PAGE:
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By the author of An Arm and a Leg and The Prepper’s Guide to Post-Disaster Communications
We’ve previously talked a little bit about building an off-grid early alert system using the Dakota Driveway Alarm. But what if you want to add a camera to the mix? What if you’re looking for an off-grid security system at your hunting cabin and don’t know where to turn?
Today, we’ll show you how I did so.
I’ll start off by saying that this method utilizes phone towers.
Perhaps that means this isn’t truly off-grid. In a grid-down situation, you’d be out of luck using the camera that we used here. There are other methods you would have to turn to for that. For day-to-day “normal” life, if you want to keep tabs on your hunting cabin that’s a 45-minute drive from where you live, this method will work just fine. You can still use the “format” of what we did here, though, to serve as the model for a true “off-grid” camera system.
For the camera, there’s a motion-activated Blink camera. You can easily pick these up for a little over $140 on Amazon. Once you get the entire rig setup, that camera will send your phone an alert and a picture anytime that it detects motion out in its field of view. You can even talk through the camera, so if anybody is fiddling around with your stuff, you can give them a verbal warning that the police are on the way.
We started off with a car battery that we had lying around. You can pick these up at just about any car store out there for $80-$120 (it depends on what type you buy). I know that Yago, in his book Lights On, gives a very good outline of the different types of 12V batteries there are out on the market and which ones he recommends (and doesn’t). I would recommend picking up that book for a more detailed analysis of this than what I can speak to. I’m not an electrical engineer – he is – and he knows more about all that than I could ever hope.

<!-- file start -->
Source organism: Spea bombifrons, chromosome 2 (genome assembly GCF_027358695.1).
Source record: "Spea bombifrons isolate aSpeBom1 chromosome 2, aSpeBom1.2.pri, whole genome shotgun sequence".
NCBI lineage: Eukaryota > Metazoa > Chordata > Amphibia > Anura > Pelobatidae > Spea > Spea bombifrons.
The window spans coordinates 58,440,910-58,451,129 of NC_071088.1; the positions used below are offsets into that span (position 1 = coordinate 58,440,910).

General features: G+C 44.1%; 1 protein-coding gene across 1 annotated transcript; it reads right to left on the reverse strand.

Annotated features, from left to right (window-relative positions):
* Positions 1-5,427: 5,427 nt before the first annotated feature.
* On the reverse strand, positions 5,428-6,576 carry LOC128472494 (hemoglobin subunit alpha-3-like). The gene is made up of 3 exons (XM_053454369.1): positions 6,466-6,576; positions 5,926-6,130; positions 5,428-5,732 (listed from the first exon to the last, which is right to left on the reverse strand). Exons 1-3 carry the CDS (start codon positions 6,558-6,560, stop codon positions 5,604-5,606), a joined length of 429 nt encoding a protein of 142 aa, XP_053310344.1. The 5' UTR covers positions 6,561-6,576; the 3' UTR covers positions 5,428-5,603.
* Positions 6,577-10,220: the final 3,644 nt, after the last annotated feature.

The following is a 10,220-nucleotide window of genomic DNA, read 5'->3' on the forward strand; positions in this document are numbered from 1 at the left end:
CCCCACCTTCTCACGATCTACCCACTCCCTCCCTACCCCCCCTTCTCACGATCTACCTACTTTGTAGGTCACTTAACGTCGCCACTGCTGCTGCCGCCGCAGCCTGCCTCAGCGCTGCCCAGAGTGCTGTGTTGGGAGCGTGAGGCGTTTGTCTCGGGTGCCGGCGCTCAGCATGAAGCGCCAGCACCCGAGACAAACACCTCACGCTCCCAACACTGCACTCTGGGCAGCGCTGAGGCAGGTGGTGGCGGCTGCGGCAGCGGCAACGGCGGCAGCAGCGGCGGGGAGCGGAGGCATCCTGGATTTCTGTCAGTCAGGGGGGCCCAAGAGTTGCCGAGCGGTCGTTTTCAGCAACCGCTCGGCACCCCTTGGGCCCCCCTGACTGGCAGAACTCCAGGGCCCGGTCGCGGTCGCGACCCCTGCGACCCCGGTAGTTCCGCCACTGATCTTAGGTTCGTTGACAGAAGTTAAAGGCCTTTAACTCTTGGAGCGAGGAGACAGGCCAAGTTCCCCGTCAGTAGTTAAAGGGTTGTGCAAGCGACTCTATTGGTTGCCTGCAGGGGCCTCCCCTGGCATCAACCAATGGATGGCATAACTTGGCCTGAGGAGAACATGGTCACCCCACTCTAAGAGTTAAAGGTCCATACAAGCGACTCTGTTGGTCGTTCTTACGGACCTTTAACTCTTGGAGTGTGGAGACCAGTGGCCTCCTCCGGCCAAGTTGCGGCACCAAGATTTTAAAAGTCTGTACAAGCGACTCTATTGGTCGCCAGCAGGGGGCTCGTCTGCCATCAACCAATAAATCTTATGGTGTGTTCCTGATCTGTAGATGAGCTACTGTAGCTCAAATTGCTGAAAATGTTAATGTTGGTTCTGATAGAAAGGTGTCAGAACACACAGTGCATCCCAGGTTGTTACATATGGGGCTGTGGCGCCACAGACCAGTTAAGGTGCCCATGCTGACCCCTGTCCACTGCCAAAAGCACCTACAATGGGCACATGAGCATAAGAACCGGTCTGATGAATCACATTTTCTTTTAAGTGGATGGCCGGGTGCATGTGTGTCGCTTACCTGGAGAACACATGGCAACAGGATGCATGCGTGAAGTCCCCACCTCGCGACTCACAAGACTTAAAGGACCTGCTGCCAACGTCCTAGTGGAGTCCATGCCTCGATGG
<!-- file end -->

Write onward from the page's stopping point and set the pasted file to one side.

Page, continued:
Perhaps there’s a better type of battery for this application than what you see here. If so, use it. I’m just showing you what I used so that you can get some ideas.
The car battery is hooked up via alligator clamps to another inverter from Harbor Freight (that place rocks). You can pick those up fairly cheaply there and walk away with a free Chinesium screwdriver to boot.
Plugged into that inverter are the router and the device that communicates with the camera. The router is what communicates with the cell tower.
To keep the battery juiced up, it’s connected to a solar panel that is mounted on the roof. From what I understand, you don’t ever really want to use a solar panel unless you also have a charge controller for that solar panel that keeps it from “overjuicing” things.
You can see that the panel is connected to one of those devices here. Again, you can pick up one of these little protective guys from Amazon fairly cheaply. If you detest Amazon with the burning intensity of a thousand suns, there are plenty of other solar venues out there (I bet there are two in your city) that will be more than happy to sell you what you need.
(Looking for more information on the various levels of disaster? Check out our free QUICKSTART Guide.)
I was pretty happy with the end result here. Again, if there’s a grid-down situation, you likely aren’t going to have cell service, so this wouldn’t be the best option for that. However, you can use this same type of setup for a camera that doesn’t need to utilize cell towers but, instead, perhaps utilizes some type of radio frequency, or something like that, to alert you when something is happening.
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Do you have any advice on building an off-grid security system?
Again, when it comes to electrical work, I’m rather clueless. This is our system. I’m just showing you how we did things for informational purposes. There may be other steps that typically should be involved here that we didn’t include. If you know what they are, please let people know in the comment section below. If you know a thing or two about electrical work, you could potentially help a lot of other people that way. Do you have your own off-grid security system? Tell us about it. Let’s talk off-grid security in the comments. (If you can somehow include mention of wooly mammoths in your comment, you get extra credit.)
Aden Tate is a regular contributor to TheOrganicPrepper.com and TheFrugalite.com. Aden runs a micro-farm where he raises dairy goats, a pig, honeybees, meat chickens, laying chickens, tomatoes, mushrooms, and greens. Aden has four published books, The Faithful Prepper, An Arm and a Leg, The Prepper’s Guide to Post-Disaster Communications, and Zombie Choices. You can find his podcast The Last American on Preppers’ Broadcasting Network.